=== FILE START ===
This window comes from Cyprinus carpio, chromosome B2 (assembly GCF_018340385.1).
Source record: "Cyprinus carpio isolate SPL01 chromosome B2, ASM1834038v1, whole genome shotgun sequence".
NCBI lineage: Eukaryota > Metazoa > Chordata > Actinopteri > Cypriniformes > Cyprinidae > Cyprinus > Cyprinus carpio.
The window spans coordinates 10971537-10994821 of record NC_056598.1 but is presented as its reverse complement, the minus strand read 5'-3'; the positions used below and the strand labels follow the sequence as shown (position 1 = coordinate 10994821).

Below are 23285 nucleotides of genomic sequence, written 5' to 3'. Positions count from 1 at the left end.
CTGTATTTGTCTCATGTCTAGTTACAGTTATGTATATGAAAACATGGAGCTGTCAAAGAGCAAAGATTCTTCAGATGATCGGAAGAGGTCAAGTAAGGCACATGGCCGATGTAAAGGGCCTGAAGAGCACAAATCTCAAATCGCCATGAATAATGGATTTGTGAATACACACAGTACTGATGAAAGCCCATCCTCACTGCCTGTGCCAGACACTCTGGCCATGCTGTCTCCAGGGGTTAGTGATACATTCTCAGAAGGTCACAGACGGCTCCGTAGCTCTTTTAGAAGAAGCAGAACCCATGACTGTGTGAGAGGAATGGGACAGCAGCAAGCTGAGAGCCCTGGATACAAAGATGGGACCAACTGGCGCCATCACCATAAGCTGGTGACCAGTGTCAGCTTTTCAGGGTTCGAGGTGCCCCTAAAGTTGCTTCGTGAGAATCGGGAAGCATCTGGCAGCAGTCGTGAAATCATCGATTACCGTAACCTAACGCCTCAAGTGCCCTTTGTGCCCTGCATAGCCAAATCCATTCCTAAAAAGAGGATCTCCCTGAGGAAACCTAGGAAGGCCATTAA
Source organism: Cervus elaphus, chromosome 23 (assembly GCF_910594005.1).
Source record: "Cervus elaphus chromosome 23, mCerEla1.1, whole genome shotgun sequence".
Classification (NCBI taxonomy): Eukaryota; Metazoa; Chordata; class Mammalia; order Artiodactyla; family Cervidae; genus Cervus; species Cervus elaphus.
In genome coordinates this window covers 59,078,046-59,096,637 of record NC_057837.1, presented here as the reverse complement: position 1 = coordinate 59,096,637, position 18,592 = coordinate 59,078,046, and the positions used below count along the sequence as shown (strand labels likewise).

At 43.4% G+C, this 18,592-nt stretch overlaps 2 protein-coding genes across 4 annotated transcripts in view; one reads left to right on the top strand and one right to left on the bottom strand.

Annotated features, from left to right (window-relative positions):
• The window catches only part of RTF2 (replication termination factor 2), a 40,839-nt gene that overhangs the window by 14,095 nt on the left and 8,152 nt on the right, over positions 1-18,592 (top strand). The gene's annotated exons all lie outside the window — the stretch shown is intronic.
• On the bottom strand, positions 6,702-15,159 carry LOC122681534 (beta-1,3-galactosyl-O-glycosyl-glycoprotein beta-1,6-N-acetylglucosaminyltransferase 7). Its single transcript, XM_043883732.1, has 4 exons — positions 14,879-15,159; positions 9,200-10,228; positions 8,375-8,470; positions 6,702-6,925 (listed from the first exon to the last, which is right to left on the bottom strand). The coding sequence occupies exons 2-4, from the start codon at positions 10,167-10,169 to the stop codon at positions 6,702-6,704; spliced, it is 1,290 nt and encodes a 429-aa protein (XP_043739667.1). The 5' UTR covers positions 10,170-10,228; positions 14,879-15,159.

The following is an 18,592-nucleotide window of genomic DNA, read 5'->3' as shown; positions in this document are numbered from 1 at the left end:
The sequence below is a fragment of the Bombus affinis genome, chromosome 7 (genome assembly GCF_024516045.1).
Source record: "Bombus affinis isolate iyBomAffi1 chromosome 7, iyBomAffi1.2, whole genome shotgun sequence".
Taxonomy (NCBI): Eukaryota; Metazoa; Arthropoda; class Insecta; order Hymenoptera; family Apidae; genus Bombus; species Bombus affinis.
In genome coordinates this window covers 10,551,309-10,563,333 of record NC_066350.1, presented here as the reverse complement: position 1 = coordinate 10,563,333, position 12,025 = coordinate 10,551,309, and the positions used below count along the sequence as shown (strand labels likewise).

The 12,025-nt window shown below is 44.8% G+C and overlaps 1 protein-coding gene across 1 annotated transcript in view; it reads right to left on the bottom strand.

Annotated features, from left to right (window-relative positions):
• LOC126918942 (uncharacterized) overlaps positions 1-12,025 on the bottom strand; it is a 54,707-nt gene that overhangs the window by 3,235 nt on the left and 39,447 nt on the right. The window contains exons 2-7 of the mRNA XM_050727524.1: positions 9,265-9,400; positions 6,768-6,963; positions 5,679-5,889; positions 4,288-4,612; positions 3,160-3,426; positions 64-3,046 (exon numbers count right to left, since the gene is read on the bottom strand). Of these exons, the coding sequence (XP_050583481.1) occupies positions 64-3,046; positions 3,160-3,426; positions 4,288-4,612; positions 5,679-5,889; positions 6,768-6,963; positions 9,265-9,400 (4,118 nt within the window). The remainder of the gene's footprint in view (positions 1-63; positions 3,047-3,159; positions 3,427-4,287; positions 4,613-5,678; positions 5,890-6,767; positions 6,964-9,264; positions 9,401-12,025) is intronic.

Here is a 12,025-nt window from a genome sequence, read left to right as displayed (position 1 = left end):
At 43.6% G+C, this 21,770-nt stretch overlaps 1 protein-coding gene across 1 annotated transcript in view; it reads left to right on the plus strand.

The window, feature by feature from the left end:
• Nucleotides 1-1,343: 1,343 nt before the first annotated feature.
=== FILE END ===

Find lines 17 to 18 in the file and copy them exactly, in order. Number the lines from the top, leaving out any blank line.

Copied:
Source record: "Bombus affinis isolate iyBomAffi1 chromosome 7, iyBomAffi1.2, whole genome shotgun sequence".
Taxonomy (NCBI): Eukaryota; Metazoa; Arthropoda; class Insecta; order Hymenoptera; family Apidae; genus Bombus; species Bombus affinis.